A number of studies have shown improved neurologic recovery in animals with spinal cord injuries that have received either dexamethasone or methylprednisolone.812 Corticosteroid treatment initially held promise as a potential therapeutic agent for its putative role in reducing white matter edema and inflammation. Current evidence, however, suggests that the major mechanism of action is reduction of the effects of secondary injury—in particular, the destructive effects of lipid peroxidation on cell membranes.2 Other actions include improving spinal cord blood flow, enhancing the postinjury activity of Na+/K+-ATPase, and facilitating the recovery of extracellular calcium ion.8,13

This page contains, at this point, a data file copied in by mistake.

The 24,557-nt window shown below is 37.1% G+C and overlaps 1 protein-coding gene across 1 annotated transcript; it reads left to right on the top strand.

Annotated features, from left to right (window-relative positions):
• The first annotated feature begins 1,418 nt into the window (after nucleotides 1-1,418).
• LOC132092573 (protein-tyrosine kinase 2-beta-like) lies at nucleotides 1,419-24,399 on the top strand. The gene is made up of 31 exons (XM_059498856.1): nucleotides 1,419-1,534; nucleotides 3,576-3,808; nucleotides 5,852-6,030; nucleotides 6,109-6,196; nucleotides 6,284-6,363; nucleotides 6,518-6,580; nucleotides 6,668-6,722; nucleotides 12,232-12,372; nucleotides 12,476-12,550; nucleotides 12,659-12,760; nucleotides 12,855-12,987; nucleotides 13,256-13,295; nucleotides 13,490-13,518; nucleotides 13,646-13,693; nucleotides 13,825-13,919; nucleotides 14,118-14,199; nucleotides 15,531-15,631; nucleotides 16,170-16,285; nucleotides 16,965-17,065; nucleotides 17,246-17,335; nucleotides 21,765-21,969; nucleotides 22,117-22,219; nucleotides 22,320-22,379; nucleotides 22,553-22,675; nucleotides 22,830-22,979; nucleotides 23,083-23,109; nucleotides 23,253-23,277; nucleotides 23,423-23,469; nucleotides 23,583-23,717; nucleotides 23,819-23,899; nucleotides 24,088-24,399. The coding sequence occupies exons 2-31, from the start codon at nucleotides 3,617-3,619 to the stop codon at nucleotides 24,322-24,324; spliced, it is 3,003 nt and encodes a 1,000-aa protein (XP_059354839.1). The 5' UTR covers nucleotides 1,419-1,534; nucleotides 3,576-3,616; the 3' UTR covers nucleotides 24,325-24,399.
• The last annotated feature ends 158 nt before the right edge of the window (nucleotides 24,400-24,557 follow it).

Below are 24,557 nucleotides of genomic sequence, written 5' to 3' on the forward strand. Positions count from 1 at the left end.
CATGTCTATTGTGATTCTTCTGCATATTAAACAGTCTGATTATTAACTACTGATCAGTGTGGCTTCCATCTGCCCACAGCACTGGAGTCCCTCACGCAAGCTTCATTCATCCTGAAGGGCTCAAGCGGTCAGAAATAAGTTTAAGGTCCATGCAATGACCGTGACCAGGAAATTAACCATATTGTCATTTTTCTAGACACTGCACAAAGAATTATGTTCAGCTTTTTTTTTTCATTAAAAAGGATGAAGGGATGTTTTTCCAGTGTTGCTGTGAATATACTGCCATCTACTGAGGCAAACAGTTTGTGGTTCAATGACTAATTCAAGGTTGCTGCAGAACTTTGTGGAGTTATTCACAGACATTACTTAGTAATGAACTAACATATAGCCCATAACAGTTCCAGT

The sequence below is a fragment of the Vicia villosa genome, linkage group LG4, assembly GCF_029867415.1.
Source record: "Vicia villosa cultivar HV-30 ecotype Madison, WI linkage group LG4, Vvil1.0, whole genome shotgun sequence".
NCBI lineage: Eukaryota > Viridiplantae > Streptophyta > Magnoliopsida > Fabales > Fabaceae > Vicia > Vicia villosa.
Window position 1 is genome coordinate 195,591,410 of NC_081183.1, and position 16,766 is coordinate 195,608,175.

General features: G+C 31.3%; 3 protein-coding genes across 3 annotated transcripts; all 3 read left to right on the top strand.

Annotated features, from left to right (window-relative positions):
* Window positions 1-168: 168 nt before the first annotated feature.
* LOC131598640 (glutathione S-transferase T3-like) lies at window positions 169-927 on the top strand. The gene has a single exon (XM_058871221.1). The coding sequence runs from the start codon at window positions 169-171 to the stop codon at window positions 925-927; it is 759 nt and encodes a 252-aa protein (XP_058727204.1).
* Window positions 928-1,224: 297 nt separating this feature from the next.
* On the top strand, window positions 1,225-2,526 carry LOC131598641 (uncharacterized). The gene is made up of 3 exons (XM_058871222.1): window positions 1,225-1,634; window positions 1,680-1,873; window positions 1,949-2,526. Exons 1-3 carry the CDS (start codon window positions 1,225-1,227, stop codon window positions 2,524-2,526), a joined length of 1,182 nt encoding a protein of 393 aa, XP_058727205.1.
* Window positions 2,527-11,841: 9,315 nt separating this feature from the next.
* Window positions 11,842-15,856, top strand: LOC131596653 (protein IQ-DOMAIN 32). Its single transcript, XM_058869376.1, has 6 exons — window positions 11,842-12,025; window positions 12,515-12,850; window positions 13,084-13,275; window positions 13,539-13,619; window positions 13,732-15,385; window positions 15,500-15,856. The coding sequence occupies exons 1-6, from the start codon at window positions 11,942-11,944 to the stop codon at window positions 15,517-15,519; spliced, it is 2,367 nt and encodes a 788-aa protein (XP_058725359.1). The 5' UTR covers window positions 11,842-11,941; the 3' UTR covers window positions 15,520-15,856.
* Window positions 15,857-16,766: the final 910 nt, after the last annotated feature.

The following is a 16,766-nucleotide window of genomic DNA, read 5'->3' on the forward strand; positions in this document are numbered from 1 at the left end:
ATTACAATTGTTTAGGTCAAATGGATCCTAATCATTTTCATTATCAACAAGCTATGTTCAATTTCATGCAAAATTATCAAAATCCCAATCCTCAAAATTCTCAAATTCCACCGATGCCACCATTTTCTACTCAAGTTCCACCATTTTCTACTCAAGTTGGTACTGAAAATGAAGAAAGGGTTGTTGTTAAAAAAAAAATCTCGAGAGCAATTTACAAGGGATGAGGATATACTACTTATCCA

The first NASCIS trial (NASCIS I) examined low- (100 mg) and high- (1000 mg) dose methylprednisolone given for 10 days. Unfortunately, this trial had no control group, and no significant difference in outcome was found except for an increased number of wound infections among patients in the high-dose group.14 The second NASCIS trial (NASCIS II) was a prospective, randomized, double-blind, multicenter trial that demonstrated improved neurologic outcomes after 6 weeks, 6 months, and 1 year in patients with nonpenetrating SCI who had received a regimen of methylprednisolone, which included a bolus dose of 30 mg/kg.15 Improvement in motor and sensory scores associated with administration of methylprednisolone was only observed if the drug was given within 8 hours of injury when compared with naloxone or a placebo. Results of this study have been criticized.16,17 Some of the criticisms relate to difficulties in randomization, reporting methods, analysis of benefit limited to small subgroups within the larger study, and lack of replication of results by a completely independent group of investigators, among others. However, the administration of methylprednisolone is believed to reduce the amount of secondary injury that occurs after SCI and has become an important tool in the treatment of SCI in most North American centers. The results of NASCIS III have been published and compared the dosage of methylprednisolone used in the NASCIS II protocol with a longer dosing regimen (48 hours) as well as with a 21-aminosteroid. The 21-aminosteroids (lazaroids), a new class of steroids that are potent inhibitors of lipid peroxidation, lack much of the glucocorticoid activity of many of the traditional steroid compounds. Results of the study suggested that when patients are seen within 3 hours of their injury, they should receive a bolus dose of methylprednisolone (30 mg/kg intravenously [IV]) followed by 23 hours of treatment (5.4 mg/kg/h IV). Patients seen between 3 and 8 hours should receive the same bolus followed by a longer dosing regimen (48 hours). Complications from 48 hours of treatment included a significant increase in severe sepsis and pneumonia.18 Neurosurgical guidelines for management of spine trauma recommend methylprednisolone as a treatment option, recognizing that the risks of use have been more clearly demonstrated than benefit.19,20